StarsDie.com Review – Love and Endings
No-Man have been around since 1986, when it began as a solo venture for Steven Wilson, much in the way Porcupine Tree was formed shortly thereafter. A lot can happen over 25 years; indeed, in that time span the band has released six studio records and a fairly gargantuan pile of singles, EP’s and compilations, not a single one particularly adhering to the exact sound of the release before it. The evolution of No-Man is kaleidoscopic, a history of the multitude of different sonic patterns that have sprung out from the principal songwriting team of Wilson and lead vocalist Tim Bowness.
Love and Endings is a new release celebrating the 25 year milestone, and it documents the group’s live performance on October 14, 2011 for the 10th anniversary of the Burning Shed label/store, offering yet another perspective on a tight selection of songs from all across their extensive catalogue — this time adding a little more rock bravado to their seemingly patented brand of synth pop battling atmospheric balladry.
An example of their newest transmutation is the stunning performance of “All the Blue Changes”, one of the contemplative, slow, moody pieces from the group’s transcendental masterpiece Together We’re Stranger. On that night, the band took the album perspective — perhaps best called an ‘evolver’ for the way it gradually adds and builds elements over its 8 minutes, a part of a lengthy suite of similarly atmospheric songs — and launched it into the stratosphere, creating a crashing, noisy crescendo of tremolo picked guitar and tension.
It’s an interesting change from the already quirky and sometimes bizarre tapestry No-Man have created over the years. Where the more expected sound of the group combines the delicate, sweet vocals of Bowness with drum machines, organ, violin, flute, piano, clean electric and acoustic guitars and a progressive sense of space, this gig saw a more explosive, rock-infused direction populated by interlocked violin and guitar, grooving basslines and bombastic drums. The constant is still the ever-unexpected vocal, not because it lacks passion or stunning delivery, but for the particular way it floats just above the instrumentation, gently massaging in Bowness’ introspective and poetic lyrics with a mature sense of offering — and expecting nothing back. You’ll not hear the same combination anywhere else.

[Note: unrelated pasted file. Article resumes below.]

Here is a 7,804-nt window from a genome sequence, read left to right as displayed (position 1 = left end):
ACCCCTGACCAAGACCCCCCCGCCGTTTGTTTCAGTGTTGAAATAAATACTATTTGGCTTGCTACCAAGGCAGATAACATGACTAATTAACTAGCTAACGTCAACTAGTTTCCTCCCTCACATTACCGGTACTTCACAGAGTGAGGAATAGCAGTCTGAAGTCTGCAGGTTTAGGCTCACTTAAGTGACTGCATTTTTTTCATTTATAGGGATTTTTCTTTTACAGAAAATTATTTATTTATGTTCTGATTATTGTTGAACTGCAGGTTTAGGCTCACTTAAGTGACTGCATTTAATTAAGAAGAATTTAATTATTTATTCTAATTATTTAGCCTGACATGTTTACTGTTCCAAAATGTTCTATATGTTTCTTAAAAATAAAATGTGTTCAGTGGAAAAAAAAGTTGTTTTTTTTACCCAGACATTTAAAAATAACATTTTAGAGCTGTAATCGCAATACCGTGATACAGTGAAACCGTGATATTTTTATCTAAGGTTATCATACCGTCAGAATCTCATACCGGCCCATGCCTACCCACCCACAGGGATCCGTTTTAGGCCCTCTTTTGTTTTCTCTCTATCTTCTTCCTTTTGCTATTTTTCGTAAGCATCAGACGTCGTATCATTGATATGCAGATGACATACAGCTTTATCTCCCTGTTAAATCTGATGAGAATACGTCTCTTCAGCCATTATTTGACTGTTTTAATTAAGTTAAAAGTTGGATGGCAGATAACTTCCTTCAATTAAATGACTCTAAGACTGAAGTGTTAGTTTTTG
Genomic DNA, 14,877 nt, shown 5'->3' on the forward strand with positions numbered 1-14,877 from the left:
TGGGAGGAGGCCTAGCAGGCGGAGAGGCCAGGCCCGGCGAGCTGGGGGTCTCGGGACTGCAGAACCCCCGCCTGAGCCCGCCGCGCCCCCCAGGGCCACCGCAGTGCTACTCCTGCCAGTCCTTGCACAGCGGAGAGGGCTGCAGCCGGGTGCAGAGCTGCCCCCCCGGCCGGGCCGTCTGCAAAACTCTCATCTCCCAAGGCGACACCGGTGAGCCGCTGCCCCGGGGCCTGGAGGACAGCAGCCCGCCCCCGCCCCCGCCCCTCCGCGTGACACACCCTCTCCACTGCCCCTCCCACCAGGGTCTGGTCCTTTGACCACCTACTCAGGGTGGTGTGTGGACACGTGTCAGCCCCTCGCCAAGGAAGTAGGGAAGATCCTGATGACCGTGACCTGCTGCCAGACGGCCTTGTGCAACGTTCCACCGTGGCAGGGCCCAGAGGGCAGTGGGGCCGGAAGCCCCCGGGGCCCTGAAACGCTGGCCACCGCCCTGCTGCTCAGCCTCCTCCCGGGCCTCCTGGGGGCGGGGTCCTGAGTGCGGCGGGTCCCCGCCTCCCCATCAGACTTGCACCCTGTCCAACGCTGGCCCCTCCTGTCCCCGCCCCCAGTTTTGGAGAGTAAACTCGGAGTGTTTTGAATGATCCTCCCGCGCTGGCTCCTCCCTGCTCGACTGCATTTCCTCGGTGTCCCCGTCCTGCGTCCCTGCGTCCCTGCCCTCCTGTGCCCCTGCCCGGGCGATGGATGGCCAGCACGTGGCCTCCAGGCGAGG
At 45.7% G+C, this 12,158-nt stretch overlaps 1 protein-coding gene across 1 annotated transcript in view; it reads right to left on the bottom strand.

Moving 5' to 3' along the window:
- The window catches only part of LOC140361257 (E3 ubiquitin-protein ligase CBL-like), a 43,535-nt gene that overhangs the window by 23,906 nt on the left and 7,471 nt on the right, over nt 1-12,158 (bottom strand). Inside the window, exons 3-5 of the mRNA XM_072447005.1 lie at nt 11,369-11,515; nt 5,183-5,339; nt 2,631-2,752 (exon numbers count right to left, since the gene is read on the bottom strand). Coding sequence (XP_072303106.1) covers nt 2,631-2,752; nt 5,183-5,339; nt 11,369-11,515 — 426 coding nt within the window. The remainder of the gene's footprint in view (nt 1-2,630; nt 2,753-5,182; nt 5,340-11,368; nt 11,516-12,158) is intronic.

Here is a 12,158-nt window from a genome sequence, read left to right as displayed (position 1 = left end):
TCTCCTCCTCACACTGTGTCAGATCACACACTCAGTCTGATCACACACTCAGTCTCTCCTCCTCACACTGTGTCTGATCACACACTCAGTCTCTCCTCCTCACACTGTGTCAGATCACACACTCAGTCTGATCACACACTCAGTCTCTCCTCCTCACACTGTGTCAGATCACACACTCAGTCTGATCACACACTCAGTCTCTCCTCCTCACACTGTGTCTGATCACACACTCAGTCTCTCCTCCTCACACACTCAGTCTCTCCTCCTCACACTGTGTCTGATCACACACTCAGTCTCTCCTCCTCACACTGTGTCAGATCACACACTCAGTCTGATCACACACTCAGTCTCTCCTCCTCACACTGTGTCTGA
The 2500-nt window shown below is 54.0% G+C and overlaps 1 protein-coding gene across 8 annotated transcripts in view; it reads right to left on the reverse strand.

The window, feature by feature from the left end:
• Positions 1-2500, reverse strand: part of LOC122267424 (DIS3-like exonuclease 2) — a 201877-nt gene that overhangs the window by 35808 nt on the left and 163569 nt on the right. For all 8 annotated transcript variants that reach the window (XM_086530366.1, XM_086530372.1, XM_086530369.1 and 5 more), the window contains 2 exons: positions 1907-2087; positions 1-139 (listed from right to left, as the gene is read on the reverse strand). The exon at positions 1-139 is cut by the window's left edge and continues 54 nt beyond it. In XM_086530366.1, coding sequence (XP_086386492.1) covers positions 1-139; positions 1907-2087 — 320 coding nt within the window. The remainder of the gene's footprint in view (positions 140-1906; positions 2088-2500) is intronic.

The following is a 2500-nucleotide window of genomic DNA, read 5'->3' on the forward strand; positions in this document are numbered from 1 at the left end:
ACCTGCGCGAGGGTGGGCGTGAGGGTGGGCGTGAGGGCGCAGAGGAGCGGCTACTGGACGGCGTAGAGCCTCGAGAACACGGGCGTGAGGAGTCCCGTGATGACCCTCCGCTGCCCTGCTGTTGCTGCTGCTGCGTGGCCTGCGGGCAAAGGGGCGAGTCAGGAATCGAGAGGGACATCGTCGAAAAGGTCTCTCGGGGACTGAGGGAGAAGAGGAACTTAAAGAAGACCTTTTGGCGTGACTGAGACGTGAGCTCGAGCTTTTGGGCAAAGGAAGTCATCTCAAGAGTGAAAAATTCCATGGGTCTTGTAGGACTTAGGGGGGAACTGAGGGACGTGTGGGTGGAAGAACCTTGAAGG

“Beaten by Love”, a long-lost track exclusive to this release, adds a level of uncertainty to the mellow No-Man sound they’ve been refining since 1998’s Returning Jesus. Backed by a simple, understated rhythm section recalling the tom-led approach on Porcupine Tree’s “Chloroform”, Wilson adds unsettling flourishes of psychedelic distorted guitar around Bowness’ soft vocal delivery. It peters out much the same way it begins, a brief, egoless glance in yet a different, barely explored direction.
Love and Endings manages to offer not only the career retrospective compilation befitting such an anniversary, but also a celebration of all the corners No-Man have added to their enormous tapestry over more than two decades of fearless exploration at the edges of pop music. You can purchase it exclusively through Burning Shed as a CD+DVD; pre-orders prior to the April 10 release date ship will come with a booklet of lyrics and notes signed by Bowness. You can also grab a free download of the performance of “Lighthouse” from this release!
- Steven Wilson and Guthrie Govan talk about their touring gear
- Early Porcupine Tree recordings ‘Yellow Hedgerow Dreamscape’ now available to pre-order exclusively from Headphone Dust
- SW and band to perform in store at Amoeba Records in San Francisco
- Steven Wilson announces more European tour dates
- Steven Wilson and band perform ‘The Watchmaker’ Live in Germany
- Steven Wilson to headline Loreley Festival in Germany in July
- Steven Wilson posts update thanking fans for European tour
- Lengthy new interview with Steven Wilson recorded in Stuttgart
- ‘The Free Henry Fool Download EP’ featuring two Steven Wilson mixes
- The Making of ‘The Raven That Refused To Sing’ with Jess Cope